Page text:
From America's Test Kitchen
Grilled tenderloin sounds appealing, but with a whole tenderloin going for as much as $100, uneven cooking, bland flavor, and a tough outer crust just don’t cut it. We wanted it cheaper and better. At its peak, tenderloin should be an even, rosy pink throughout, have a browned, crusty exterior, and boast a well-seasoned, grilled flavor.
In need of an affordable alternative to butcher prices, we found that beef at wholesale clubs was far more wallet-friendly. Though these tenderloins needed some home butchering, they were well worth the modest time and effort it took to trim them. Flavor-enhancement came next through just an hour of salting the meat, wrapping it in plastic, and letting it rest on the countertop before hitting the hot fire. Tucking the narrow tip end of the tenderloin under and tying it securely gave the tenderloin a more consistent thickness that allowed it to cook through more evenly on the grill. Direct fire was too hot for the roast to endure throughout the cooking stages, so after briefly searing the meat over high heat, we moved it to a cooler side of the grill (and soaked wood chips that had been added to amplify the smoky flavor) for grill-roasting via indirect heat. Removing it from the grill while still rare, we let the meat rest before slicing to ensure the meat stayed juicy.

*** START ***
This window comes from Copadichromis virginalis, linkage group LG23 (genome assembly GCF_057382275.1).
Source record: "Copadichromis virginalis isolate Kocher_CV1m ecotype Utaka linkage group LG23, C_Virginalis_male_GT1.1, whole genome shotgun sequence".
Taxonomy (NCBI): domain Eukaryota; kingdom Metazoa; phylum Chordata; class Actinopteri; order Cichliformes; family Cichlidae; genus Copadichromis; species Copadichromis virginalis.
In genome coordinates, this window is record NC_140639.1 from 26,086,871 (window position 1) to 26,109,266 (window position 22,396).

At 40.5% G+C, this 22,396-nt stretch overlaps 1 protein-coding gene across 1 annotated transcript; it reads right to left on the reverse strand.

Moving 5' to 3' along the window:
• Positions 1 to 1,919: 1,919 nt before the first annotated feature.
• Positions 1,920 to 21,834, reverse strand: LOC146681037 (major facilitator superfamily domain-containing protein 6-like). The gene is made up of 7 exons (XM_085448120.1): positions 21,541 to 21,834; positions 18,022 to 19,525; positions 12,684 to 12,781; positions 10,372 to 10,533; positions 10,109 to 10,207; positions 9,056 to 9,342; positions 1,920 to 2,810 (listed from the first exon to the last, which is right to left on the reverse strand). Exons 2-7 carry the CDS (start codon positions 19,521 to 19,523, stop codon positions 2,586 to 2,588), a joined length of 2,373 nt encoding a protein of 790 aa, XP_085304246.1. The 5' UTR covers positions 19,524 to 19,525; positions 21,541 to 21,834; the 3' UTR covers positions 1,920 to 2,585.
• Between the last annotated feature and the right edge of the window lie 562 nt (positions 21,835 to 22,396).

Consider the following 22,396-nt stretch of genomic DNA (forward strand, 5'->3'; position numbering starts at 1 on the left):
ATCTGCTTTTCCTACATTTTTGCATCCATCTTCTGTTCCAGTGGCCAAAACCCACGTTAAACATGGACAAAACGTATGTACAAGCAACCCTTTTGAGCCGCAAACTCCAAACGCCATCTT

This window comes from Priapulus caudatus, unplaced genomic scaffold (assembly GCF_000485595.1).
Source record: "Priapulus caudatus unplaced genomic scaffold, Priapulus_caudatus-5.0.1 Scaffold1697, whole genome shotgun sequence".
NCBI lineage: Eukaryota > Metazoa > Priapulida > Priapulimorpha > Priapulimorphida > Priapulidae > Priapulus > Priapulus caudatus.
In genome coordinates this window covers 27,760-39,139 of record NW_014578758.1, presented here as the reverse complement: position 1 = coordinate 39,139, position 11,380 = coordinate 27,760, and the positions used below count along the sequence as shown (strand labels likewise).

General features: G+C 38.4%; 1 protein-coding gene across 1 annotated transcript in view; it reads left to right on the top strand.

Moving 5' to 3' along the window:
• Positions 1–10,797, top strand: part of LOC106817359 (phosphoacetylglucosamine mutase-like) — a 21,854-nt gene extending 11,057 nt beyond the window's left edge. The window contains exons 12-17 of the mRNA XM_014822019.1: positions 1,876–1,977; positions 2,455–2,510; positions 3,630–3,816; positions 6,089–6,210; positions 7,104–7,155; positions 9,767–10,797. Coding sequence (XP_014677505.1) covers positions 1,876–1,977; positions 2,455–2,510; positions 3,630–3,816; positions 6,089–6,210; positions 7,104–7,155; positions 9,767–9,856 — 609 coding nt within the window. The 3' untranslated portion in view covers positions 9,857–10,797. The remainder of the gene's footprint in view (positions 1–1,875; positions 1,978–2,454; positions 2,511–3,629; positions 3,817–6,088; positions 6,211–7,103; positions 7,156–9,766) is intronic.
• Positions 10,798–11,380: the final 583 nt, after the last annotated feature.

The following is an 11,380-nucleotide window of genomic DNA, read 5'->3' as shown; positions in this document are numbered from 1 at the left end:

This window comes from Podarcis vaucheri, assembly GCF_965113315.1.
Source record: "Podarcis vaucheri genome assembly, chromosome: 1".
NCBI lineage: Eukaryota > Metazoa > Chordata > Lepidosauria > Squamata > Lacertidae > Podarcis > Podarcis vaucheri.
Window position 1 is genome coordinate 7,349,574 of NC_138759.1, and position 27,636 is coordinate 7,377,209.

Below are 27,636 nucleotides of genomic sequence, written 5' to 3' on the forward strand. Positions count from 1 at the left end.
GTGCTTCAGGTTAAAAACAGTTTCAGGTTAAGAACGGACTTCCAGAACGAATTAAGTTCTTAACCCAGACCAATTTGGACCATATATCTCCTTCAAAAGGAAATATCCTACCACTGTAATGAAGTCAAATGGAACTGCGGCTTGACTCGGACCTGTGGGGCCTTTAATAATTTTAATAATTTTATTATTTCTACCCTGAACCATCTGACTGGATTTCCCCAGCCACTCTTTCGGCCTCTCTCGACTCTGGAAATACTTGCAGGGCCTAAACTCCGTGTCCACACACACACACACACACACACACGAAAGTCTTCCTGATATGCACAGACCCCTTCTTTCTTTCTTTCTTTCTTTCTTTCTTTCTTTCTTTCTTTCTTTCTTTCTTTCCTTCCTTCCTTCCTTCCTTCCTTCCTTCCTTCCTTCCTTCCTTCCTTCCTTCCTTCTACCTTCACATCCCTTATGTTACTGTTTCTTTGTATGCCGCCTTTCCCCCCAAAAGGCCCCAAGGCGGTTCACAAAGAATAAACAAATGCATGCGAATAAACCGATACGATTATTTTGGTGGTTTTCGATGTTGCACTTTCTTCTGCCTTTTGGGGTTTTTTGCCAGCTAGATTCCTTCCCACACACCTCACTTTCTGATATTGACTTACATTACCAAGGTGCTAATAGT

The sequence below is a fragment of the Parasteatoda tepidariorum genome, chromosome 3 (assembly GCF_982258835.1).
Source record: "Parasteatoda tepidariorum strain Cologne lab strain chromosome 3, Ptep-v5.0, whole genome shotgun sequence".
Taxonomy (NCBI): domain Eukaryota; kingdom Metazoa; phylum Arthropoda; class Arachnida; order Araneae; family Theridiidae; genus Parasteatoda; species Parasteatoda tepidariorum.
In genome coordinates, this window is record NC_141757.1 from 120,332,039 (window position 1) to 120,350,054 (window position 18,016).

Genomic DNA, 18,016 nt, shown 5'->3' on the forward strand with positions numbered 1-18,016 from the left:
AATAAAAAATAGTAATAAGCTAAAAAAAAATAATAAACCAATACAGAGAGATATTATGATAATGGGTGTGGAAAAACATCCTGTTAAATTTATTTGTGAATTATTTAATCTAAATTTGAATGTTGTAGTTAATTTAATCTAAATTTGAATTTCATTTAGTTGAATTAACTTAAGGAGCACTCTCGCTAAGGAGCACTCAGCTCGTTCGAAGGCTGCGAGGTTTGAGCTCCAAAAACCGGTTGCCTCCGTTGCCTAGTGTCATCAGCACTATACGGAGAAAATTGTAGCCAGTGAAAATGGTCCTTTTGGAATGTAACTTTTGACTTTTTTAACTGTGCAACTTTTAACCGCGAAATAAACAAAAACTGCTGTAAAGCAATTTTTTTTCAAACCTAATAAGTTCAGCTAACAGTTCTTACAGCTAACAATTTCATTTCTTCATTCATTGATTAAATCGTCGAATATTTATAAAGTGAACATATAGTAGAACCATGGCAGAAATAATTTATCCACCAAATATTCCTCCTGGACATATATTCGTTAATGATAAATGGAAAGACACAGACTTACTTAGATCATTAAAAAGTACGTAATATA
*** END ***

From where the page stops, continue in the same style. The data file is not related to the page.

Serves 10 to 12
Once trimmed, and with the butt tenderloin (the lobe at the large end of the roast) still attached, the roast should weigh 4 1/2 to 5 pounds. If you purchase an already-trimmed tenderloin without the butt tenderloin attached, begin checking for doneness about 5 minutes early. If you prefer your tenderloin without a smoky flavor, you may opt not to use wood chips, (wood chips are a better option than wood chunks on a gas grill). Serve as is or with either of the related sauces.